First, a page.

Antibody-drug Conjugates (ADCs) are highly targeted biopharmaceutical drugs that combine monoclonal antibodies specific to surface antigens present on particular tumor cells with highly potent anti-cancer agents linked via a chemical linker. It is a hot topic of drug development in the oncology field. All ADCs contain three core components: an antibody that binds to tumor-associated antigens, a cytotoxic payload, and a linker. Each core component has complex interactions with the tumor and the tumor microenvironment (TME).
Image from: ADCREVIEW
Different ADCs may have large differences in these three core components, which may affect their pharmacological properties, efficacy and safety. To learn more about ADCs, start by understanding their structure. Based on a document published by Nat Rev Clin Oncol in June 2021, let's start with 12 ADCs that have already been launched.
A Brief History of ADC Development
The concept of ADC can be traced back to the early 20th century, when scientist Paul Ehrlich conceived of a "magic bullet" that can release cytotoxic drugs. However, the entry of ADCs into oncology clinical trials began in the 1980s. No survival benefit was shown, but significant toxicity was observed, and this continued for 20 years until the CD33-targeting drug gemtuzumab ozogamicin was approved (In 2000, the first indication was relapsed or refractory acute myeloid leukemia), and it was also the first ADC approved by the US FDA. However, it was delisted in 2010 due to adverse reactions.
In 2011, the CD30-targeting drug brentuximab vedotin was approved for the treatment of classical Hodgkin lymphoma and systemic anaplastic large cell lymphoma (ALCL). Soon after, in 2013, the HER2-targeting drug adotrastuzumab emtansine (T-DM1) was launched. Since then, the pace of ADC research and development has gradually accelerated. The table below summarizes the 12 ADCs that have been launched.
The 12 ADCs are: Gemtuzumab ozogamicin, Brentuximab vedotin, Trastuzumab emtansine, Inotuzumab ozogamicin, Moxetumomab pasudotox, Polatuzumab vedotin, Enfortumab vedotin, Trastuzumab deruxtecan, Sacituzumab govitecan, Belantamab mafodotin, Loncastuximab tesirine and Tisotumab vedotin.
12 ADCs currently approved by the US FDA
Antibody And Target Selection
Immunoglobulin G (IgG) is the main antibody backbone in ADCs. Human IgG comprises four subclasses: IgGl, IgG2, IgG3 and IgG4, which differ in their constant domains and hinge regions. These differences affect the solubility and half-life of monoclonal antibodies (mAbs), as well as their affinity for different Fcγ receptors (FcγRs) expressed on immune effector cells.
Currently, most ADCs use IgG1 as the antibody backbone, and a few use IgG2 or IgG4 (eg, gemtuzumab ozogamicin and inotuzumab ozogamicin, both of which use IgG4). Compared with IgG2 and IgG4, IgG1 has similar plasma half-life, but higher complement fixation and FcγR binding. IgG3 is probably the most immunogenic subclass, but it is generally avoided in ADC design due to its short circulating half-life.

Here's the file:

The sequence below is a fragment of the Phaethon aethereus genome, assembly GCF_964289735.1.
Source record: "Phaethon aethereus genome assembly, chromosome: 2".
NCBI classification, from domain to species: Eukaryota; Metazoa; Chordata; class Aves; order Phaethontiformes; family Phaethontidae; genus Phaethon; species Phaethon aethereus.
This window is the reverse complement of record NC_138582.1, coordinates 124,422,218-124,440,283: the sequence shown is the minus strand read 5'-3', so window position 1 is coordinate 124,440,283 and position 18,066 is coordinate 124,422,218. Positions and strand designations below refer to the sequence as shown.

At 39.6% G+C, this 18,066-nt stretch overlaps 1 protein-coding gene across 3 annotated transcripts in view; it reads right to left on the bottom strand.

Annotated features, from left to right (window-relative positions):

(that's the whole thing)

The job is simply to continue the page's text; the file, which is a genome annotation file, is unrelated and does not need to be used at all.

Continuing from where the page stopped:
An ideal mAb target should be highly expressed on tumor cells but not expressed on normal cells. ADCs can deliver a payload of cytotoxic substances to any cell that expresses the target antigen. Thus, a target that is preferentially expressed in tumor cells, compared to normal cells, can provide a wider therapeutic window while reducing the chance of systemic toxicity.
Currently, ADC targets approved for the treatment of solid tumors include: HER2, TROP2, and nectin-4. In hematological neoplasms, CD30 is the target of brentuximab vedotin, which is expressed on and characterized by malignant lymphocytes in Hodgkin's lymphoma and ALCL. Likewise, CD22, CD79b, and B cell maturation antigen (BCMA) are all highly specific to the B cell lineage.
In addition to tumor specificity, there are other factors that can influence the efficacy of ADCs. For example, patients with intratumoral or intertumoral HER2 heterogeneity had a poorer T-DM1 response compared with patients with HER2 homogeneous expression. In addition, target turnover rate, internalization rate, lysosomal degradation rate, etc. can all affect the antitumor activity of ADC.
Linker Types And Processes
Linker technology has come a long way over time. The linker has two main functions: first, to ensure that the cytotoxic payload remains firmly attached to the antibody moiety as the drug circulates in the plasma. Linkers are unstable and may release the payload prematurely in plasma, not only increasing the severity of systemic adverse effects, but also reducing the effective delivery of the payload at the tumor site. Second, the payload can be effectively released within the tumor (especially within tumor cells), often through competitive action.